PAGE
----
Today’s New Albums: Jerry Garcia & Merl Saunders, Infamous Stringdusters, Death Cab For Cutie & More

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Each week Release Day Picks profiles new LPs and EPs Team JamBase will be checking out on release day Friday. This week we highlight new albums by Jerry Garcia & Merl Saunders, The Infamous Stringdusters, Death Cab for Cutie, The White Stripes, Calexico, Polyrhythmics and lespecial. Read on for more insight into the records we have all queued up to spin.


Jerry Garcia & Merl Saunders – GarciaLive Vol. 15: Jerry Garcia & Merl Saunders, May 21st, 1971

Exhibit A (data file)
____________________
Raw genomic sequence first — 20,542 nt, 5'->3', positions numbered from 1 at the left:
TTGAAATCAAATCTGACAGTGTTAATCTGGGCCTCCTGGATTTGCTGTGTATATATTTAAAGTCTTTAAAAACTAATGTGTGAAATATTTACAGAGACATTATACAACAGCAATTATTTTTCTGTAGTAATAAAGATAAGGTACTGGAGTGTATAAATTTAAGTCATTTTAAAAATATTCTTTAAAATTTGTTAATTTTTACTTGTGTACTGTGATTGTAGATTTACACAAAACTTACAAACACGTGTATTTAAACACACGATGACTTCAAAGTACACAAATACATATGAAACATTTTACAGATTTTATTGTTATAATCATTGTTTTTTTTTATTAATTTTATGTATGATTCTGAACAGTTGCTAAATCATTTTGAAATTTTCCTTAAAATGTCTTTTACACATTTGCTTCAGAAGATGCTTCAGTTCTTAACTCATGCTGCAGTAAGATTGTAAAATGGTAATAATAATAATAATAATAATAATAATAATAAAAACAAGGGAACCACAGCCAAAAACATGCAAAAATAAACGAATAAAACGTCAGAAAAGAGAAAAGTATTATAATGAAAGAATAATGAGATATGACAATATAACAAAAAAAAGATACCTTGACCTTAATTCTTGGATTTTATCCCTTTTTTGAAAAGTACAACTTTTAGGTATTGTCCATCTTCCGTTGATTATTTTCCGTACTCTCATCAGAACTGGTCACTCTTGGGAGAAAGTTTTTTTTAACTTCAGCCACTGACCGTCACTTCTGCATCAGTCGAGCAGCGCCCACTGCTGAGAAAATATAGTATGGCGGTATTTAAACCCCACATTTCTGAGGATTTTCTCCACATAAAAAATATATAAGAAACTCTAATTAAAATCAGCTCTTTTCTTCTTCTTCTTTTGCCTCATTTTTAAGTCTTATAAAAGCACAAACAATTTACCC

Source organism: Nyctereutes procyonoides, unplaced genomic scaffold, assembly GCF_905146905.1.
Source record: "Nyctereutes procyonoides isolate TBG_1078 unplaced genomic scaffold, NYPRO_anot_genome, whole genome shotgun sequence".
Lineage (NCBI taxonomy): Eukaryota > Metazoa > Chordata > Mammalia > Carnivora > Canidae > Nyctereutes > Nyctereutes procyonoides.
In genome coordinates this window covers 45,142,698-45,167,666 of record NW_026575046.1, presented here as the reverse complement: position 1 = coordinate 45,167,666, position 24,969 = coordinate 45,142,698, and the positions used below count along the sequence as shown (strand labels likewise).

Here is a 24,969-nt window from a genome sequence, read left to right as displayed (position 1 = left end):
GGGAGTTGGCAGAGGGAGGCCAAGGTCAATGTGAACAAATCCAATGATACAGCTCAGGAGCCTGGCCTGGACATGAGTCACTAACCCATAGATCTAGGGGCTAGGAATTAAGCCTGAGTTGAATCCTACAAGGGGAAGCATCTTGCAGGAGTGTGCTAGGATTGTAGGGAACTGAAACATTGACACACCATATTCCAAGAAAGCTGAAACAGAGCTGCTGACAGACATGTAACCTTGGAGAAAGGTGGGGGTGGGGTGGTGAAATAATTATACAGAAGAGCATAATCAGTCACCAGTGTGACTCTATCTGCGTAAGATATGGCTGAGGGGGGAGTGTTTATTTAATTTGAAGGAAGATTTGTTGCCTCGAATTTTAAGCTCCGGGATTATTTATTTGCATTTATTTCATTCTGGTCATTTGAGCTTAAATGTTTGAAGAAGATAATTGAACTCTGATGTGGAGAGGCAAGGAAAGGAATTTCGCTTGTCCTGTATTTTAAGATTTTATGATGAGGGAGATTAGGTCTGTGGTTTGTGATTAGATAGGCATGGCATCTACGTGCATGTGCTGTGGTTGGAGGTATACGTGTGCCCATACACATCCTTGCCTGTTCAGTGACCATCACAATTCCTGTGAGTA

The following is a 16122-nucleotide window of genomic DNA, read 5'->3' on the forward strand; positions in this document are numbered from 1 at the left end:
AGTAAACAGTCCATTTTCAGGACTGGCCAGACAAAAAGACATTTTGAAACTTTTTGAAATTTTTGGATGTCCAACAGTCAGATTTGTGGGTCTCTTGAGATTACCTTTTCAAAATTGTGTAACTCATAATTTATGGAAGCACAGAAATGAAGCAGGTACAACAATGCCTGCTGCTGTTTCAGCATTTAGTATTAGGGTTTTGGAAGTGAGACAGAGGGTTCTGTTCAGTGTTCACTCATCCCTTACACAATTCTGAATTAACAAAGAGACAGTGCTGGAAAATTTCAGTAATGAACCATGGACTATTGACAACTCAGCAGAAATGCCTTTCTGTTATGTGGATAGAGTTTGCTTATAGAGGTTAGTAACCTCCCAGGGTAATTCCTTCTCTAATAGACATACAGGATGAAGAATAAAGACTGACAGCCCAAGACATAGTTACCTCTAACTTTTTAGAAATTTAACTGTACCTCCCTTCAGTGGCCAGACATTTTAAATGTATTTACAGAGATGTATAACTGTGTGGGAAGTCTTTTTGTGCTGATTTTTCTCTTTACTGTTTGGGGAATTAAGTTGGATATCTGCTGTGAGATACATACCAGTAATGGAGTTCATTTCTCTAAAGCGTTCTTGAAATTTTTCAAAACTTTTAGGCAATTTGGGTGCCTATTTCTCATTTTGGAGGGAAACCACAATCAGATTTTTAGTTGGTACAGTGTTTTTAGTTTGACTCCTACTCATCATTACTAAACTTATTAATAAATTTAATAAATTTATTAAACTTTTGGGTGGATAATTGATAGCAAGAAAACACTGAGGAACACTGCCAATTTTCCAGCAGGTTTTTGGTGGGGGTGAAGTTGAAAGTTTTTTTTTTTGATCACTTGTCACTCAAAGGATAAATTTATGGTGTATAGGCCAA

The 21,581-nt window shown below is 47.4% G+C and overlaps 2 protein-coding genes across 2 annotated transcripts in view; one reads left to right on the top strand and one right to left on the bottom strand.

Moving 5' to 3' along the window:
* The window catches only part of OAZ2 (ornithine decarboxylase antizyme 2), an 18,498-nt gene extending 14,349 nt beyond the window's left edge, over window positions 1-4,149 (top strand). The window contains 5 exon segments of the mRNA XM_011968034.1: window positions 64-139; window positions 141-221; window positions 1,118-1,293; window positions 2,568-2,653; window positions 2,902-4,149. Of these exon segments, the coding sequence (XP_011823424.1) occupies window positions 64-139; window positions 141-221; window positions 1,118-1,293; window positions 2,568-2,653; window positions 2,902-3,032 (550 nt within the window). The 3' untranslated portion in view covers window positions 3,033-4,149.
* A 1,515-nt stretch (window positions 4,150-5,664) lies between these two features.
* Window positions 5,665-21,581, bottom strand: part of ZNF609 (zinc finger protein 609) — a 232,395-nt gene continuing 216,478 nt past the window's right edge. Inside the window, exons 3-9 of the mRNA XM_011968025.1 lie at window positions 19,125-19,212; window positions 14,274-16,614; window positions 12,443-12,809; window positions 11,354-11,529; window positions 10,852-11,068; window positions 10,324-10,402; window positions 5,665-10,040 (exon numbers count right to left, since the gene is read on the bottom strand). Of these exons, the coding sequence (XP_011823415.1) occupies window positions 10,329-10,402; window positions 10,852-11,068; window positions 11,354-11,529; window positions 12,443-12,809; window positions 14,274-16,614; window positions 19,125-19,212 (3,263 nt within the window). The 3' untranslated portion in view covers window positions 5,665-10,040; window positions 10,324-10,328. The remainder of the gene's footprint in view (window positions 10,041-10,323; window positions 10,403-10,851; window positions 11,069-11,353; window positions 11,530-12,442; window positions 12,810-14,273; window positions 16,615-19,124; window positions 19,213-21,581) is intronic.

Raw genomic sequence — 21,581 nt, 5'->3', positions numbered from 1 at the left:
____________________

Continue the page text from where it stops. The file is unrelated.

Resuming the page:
The Scoop: The latest installment in Grateful Dead guitarist Jerry Garcia’s solo archival release series, GarciaLive Vol. 15: Jerry Garcia & Merl Saunders, May 21st, 1971, is out today via Round Records. In the early-1970s, Garcia was a regular performer at informal jams at the San Francisco club Keystone Korner that often included keyboardist Merl Saunders. Drummer Bill Vitt was also a regular and was there on the night of May 21, 1971. Those jams typically saw participation from frequent Garcia cohort, bassist John Kahn, who was likely at another gig that evening in ’71. Instead of Kahn, joining Garcia, Saunders and Vitt was saxophonist Martin Fierro, who had performed with Garcia and Howard Wales on the 1971 album, Hooteroll? and would later join Garcia and Saunders in Legion Of Mary. GariaLive Vol. 15 features “The Wall Song,” which was originally released by David Crosby and Graham Nash on 1972’s Graham Nash/David Crosby album (backed by Garcia and his Grateful Dead bandmates, drummer Bill Kreutzmann and bassist Phil Lesh), The Band’s “The Night They Drove Old Dixie Down” and the Elvis Presley-popularized “That’s Alright, Mama” and “Mystery Train.” The set also contains a number of Garcia solo rarities such as an instrumental version of Stevie Wonder’s “I Was Made To Love Her.”